One year after launch, EU fails on relocation
EU-led efforts to relocate people seeking international protection from Italy and Greece to other EU states remain dismal.
The two-year plan, broadly hatched last September, aims to dispatch some 160,000 people arriving on Italian and Greek shores to other EU states.
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But one year in and less than 3 percent of that total have found a new home outside either country. Some ended up in non-EU states like Norway and Switzerland, which are also part of the scheme.
As of earlier this month, just over 1,000 people left Italy and 3,493 people left Greece.
The European Commission, which masterminded the scheme, on Monday (5 September) urged national governments to step up efforts, but declined to answer questions on potential sanctions if they failed to meet the quotas.
"Relocations are still taking place, the last flights from Greece took place on the second of September," an EU commission spokeswoman told reporters in Brussels.
In July, the commissioner for migration, Dimitris Avramopoulos, sent a letter to the 28 EU interior ministers imploring them to relocate more people.
Since his appeal, in the period covering August and the first few days of September, member states took in 831 more people. Most went to France, Finland and the Netherlands.
Austria, Hungary, and Poland have yet to relocate anyone. Others, such as the Czech Republic, have relocated just handfuls of people.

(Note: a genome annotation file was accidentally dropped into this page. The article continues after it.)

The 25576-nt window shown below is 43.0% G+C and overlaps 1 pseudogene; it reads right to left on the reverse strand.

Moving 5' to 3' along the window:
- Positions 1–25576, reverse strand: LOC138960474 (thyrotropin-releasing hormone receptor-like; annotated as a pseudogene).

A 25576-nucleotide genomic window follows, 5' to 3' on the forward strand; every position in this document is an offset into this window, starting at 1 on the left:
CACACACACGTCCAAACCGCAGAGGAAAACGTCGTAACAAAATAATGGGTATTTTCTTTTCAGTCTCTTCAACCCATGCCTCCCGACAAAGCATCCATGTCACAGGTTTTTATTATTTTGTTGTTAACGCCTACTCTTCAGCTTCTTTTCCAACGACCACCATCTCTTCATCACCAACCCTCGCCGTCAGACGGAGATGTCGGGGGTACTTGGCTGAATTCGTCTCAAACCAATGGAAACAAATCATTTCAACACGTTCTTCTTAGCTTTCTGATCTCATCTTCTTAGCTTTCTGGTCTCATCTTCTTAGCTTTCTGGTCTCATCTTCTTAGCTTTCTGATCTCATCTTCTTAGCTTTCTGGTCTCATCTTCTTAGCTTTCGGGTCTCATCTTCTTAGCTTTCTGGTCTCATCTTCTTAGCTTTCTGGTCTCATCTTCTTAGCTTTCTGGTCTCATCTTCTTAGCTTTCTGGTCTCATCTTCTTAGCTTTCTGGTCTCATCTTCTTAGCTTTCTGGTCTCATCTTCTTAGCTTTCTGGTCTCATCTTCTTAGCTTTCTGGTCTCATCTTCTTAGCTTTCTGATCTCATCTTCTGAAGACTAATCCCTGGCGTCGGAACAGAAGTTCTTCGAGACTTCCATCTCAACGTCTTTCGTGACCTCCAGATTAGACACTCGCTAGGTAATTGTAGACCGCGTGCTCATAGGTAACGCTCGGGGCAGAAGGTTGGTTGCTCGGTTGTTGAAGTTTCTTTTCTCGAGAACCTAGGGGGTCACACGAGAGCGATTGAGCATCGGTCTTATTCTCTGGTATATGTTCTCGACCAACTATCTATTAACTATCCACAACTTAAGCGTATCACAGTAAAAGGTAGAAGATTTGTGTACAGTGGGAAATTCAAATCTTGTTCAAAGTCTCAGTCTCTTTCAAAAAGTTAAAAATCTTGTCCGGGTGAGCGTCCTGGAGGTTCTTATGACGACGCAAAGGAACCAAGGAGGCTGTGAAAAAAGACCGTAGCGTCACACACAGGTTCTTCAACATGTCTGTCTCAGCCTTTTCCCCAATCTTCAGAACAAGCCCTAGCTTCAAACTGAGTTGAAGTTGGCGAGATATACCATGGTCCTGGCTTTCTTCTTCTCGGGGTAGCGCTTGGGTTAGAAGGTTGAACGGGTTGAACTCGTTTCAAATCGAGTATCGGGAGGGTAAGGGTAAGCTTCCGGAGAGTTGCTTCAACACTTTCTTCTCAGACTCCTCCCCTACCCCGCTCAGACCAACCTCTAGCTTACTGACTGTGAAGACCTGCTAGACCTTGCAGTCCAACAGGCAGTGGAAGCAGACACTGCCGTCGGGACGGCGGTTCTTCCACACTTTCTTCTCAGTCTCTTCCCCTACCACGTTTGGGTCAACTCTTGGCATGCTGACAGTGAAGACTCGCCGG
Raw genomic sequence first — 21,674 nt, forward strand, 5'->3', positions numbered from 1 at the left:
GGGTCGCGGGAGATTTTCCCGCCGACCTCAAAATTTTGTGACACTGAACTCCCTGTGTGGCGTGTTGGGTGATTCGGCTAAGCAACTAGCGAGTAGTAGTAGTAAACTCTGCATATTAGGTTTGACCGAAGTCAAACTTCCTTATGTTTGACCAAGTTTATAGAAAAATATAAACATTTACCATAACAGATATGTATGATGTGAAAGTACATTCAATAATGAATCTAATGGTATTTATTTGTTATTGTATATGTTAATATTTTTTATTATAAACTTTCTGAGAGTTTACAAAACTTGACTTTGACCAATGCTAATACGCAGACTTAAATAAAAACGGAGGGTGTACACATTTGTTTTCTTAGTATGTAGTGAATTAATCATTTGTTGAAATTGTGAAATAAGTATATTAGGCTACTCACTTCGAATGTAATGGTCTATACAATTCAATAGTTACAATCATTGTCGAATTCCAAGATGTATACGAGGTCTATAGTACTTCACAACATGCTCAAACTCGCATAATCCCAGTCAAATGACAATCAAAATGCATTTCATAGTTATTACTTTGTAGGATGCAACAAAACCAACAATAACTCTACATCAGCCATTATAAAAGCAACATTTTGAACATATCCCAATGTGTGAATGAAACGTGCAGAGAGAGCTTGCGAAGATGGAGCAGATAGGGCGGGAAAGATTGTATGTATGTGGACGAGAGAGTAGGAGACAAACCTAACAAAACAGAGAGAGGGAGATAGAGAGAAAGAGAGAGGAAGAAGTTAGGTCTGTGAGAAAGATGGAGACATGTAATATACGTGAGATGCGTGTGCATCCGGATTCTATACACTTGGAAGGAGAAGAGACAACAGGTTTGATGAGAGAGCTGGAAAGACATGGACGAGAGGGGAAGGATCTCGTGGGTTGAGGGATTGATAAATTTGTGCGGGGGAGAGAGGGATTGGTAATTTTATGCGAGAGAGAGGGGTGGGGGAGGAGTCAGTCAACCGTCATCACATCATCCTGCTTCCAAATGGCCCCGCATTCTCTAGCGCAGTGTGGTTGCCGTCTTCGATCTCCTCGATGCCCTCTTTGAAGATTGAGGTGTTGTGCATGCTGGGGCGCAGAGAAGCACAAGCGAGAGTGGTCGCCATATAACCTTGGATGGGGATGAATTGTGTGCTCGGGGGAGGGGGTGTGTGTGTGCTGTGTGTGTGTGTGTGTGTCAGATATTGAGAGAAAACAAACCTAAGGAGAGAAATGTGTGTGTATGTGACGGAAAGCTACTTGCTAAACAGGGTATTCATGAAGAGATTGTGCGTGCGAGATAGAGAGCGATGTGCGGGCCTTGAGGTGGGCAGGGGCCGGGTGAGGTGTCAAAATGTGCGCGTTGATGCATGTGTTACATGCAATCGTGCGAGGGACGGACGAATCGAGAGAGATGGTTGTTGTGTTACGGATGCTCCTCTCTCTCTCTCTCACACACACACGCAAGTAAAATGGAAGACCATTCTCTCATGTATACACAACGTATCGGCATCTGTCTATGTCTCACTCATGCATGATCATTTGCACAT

France took the most, with 1,431 from Greece alone.
Pledges from EU states to help Greece with border staff and asylum experts have also failed to fully materialise.
Meanwhile, the issues and the numbers remain sensitive.
Hungary has launched an anti-immigrant campaign in the lead up to a national referendum on 2 October on whether to boycott the EU relocation scheme.
The German government is paying a political cost for taking in asylum seekers - on Sunday, the anti-immigrant AfD party beat chancellor Angela Merkel’s CDU party in regional elections.
In Austria, the EU faces the prospect of having its first far-right head of state, as the FPO party’s candidate, Norbert Hofer, again leads opinion polls ahead of a presidential run-off on 2 October.
Some 50,000 asylum seekers and migrants remain stuck in Greece amid a recent spike in arrivals on the Greek islands since the failed military coup in Turkey in July.
But the EU commission remains intent on getting Greece to start accepting returns from other member states before the end of the year.
Last December, it announced that Greece would return to the so-called Dublin regulation.
The law largely requires the member state where an asylum seeker first entered to process the application. Many slip through and lodge their applications in places like Germany or Sweden instead.
The same law allows EU states to return those people back to the country where they first entered.
Returns to Greece were suspended in 2011 following a ruling by the European Court of Human Rights on inhumane conditions. But the commission, along with Germany, want that reversed.
"What we want to have is an orderly system whereby refugees who enter Europe have asylum claims treated by the first country they enter into," said the EU commission on Monday.
Germany's interior minister Thomas de Maiziere was more explicit.
On Sunday, he told Welt am Sonntag newspaper that Greece must improve its handling of refugees.
"This must have consequences that will enable refugees to be sent back to Greece according to the Dublin regulations," he said.
This article originally stated that 65 people had been relocated in August and the start of September. This is incorrect. The correct figure is 831. This article was updated at 12:25 on 6 September 2016.